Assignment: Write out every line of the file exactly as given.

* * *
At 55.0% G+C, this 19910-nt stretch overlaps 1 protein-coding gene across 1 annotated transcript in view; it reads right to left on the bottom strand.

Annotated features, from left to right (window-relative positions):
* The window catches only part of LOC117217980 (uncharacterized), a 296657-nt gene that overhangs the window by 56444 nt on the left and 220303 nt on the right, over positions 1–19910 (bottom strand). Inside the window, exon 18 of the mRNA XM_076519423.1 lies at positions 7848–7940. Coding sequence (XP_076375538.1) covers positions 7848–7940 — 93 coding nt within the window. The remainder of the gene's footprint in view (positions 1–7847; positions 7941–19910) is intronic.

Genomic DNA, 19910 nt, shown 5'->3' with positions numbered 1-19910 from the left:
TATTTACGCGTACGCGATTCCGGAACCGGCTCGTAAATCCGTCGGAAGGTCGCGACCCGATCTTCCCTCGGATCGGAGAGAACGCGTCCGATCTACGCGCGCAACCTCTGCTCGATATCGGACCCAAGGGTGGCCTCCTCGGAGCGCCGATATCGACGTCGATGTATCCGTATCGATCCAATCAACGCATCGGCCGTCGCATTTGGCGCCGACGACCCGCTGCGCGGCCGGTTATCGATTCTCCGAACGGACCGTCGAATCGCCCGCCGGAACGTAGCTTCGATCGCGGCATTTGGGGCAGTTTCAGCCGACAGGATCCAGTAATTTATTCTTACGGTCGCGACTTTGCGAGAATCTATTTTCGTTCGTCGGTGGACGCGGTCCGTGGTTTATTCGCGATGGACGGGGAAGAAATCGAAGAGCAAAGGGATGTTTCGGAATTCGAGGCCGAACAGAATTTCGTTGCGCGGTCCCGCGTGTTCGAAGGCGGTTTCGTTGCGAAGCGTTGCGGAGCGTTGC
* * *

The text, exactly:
At 55.0% G+C, this 19910-nt stretch overlaps 1 protein-coding gene across 1 annotated transcript in view; it reads right to left on the bottom strand.

Annotated features, from left to right (window-relative positions):
* The window catches only part of LOC117217980 (uncharacterized), a 296657-nt gene that overhangs the window by 56444 nt on the left and 220303 nt on the right, over positions 1–19910 (bottom strand). Inside the window, exon 18 of the mRNA XM_076519423.1 lies at positions 7848–7940. Coding sequence (XP_076375538.1) covers positions 7848–7940 — 93 coding nt within the window. The remainder of the gene's footprint in view (positions 1–7847; positions 7941–19910) is intronic.

Genomic DNA, 19910 nt, shown 5'->3' with positions numbered 1-19910 from the left:
TATTTACGCGTACGCGATTCCGGAACCGGCTCGTAAATCCGTCGGAAGGTCGCGACCCGATCTTCCCTCGGATCGGAGAGAACGCGTCCGATCTACGCGCGCAACCTCTGCTCGATATCGGACCCAAGGGTGGCCTCCTCGGAGCGCCGATATCGACGTCGATGTATCCGTATCGATCCAATCAACGCATCGGCCGTCGCATTTGGCGCCGACGACCCGCTGCGCGGCCGGTTATCGATTCTCCGAACGGACCGTCGAATCGCCCGCCGGAACGTAGCTTCGATCGCGGCATTTGGGGCAGTTTCAGCCGACAGGATCCAGTAATTTATTCTTACGGTCGCGACTTTGCGAGAATCTATTTTCGTTCGTCGGTGGACGCGGTCCGTGGTTTATTCGCGATGGACGGGGAAGAAATCGAAGAGCAAAGGGATGTTTCGGAATTCGAGGCCGAACAGAATTTCGTTGCGCGGTCCCGCGTGTTCGAAGGCGGTTTCGTTGCGAAGCGTTGCGGAGCGTTGC